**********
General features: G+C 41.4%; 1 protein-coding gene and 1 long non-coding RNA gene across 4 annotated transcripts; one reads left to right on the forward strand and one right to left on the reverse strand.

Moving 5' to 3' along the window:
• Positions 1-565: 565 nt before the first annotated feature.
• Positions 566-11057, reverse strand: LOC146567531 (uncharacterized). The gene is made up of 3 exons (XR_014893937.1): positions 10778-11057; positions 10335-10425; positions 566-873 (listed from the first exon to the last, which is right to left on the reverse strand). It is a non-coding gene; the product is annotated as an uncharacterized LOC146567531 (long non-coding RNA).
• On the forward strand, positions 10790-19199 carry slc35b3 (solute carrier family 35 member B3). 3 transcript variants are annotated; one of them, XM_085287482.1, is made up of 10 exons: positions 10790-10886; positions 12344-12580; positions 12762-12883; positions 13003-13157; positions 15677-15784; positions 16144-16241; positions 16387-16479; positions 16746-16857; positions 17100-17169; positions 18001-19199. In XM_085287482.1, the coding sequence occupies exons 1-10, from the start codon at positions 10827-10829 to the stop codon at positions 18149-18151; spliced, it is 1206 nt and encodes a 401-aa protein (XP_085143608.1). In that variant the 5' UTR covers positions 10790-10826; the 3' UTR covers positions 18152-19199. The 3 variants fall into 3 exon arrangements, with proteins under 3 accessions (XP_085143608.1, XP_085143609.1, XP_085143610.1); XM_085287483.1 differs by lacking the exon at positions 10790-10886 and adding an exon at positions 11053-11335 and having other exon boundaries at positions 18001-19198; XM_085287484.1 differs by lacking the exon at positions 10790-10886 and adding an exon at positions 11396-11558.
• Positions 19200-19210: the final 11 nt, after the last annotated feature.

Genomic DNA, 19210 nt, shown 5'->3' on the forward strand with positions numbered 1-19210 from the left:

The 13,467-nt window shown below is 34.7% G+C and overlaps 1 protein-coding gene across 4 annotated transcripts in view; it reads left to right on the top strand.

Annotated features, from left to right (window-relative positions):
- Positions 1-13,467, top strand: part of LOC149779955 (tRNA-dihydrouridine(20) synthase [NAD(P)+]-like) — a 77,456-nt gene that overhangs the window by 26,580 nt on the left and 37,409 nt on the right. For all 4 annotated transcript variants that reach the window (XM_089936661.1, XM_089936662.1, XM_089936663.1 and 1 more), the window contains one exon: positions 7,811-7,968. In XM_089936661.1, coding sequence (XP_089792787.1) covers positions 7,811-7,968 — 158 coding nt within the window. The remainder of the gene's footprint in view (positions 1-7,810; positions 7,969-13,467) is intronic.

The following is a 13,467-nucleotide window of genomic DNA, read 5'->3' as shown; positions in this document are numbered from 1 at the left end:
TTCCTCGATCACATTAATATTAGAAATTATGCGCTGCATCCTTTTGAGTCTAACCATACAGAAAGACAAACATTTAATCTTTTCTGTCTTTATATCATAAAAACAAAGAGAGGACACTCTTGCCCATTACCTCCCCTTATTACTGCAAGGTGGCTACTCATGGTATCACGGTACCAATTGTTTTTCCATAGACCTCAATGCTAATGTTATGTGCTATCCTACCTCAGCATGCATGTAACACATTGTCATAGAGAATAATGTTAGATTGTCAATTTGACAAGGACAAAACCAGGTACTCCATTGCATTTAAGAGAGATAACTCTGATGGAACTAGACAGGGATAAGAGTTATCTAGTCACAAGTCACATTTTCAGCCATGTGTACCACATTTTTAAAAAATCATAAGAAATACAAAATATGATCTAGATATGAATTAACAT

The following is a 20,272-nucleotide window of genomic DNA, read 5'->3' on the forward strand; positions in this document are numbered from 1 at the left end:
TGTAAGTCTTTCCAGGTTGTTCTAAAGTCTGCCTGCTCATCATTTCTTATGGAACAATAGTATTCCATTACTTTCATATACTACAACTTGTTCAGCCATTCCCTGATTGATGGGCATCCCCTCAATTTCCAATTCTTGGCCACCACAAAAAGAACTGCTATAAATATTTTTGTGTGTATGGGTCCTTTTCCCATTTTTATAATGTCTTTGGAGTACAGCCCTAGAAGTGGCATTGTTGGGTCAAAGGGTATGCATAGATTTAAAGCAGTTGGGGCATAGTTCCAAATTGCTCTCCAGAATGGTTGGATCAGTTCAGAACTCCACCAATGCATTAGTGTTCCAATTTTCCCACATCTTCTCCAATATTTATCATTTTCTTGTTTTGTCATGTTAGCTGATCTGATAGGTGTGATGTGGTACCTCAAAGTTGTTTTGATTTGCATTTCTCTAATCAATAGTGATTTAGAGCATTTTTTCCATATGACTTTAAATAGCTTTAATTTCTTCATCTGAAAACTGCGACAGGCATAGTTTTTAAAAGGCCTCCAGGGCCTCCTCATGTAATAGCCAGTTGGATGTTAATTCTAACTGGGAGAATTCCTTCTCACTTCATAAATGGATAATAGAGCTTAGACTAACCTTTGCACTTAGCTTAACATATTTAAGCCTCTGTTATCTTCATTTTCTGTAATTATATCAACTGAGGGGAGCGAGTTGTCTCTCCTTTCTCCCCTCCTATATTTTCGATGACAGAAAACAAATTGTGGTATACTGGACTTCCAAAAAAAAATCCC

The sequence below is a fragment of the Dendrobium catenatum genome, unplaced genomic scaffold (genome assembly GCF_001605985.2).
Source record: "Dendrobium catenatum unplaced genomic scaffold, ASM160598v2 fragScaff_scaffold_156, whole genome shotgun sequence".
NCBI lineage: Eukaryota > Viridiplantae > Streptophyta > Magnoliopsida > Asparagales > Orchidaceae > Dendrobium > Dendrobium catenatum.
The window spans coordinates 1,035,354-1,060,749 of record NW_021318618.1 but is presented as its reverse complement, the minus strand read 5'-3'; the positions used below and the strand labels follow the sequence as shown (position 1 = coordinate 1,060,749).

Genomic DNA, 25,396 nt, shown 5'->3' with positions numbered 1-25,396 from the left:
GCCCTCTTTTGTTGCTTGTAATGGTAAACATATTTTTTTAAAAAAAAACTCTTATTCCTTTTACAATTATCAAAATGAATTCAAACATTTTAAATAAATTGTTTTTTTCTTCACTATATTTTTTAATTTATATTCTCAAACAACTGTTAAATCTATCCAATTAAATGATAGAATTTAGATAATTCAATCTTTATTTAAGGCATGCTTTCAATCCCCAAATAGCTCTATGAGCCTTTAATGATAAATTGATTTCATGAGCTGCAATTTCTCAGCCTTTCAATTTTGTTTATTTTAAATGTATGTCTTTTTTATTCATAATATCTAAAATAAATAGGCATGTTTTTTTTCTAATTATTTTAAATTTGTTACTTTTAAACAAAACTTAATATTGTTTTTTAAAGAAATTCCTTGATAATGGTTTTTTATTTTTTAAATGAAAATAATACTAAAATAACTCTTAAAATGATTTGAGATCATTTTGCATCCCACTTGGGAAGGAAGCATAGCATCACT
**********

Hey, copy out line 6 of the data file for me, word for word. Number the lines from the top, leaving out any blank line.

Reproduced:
• Positions 19200-19210: the final 11 nt, after the last annotated feature.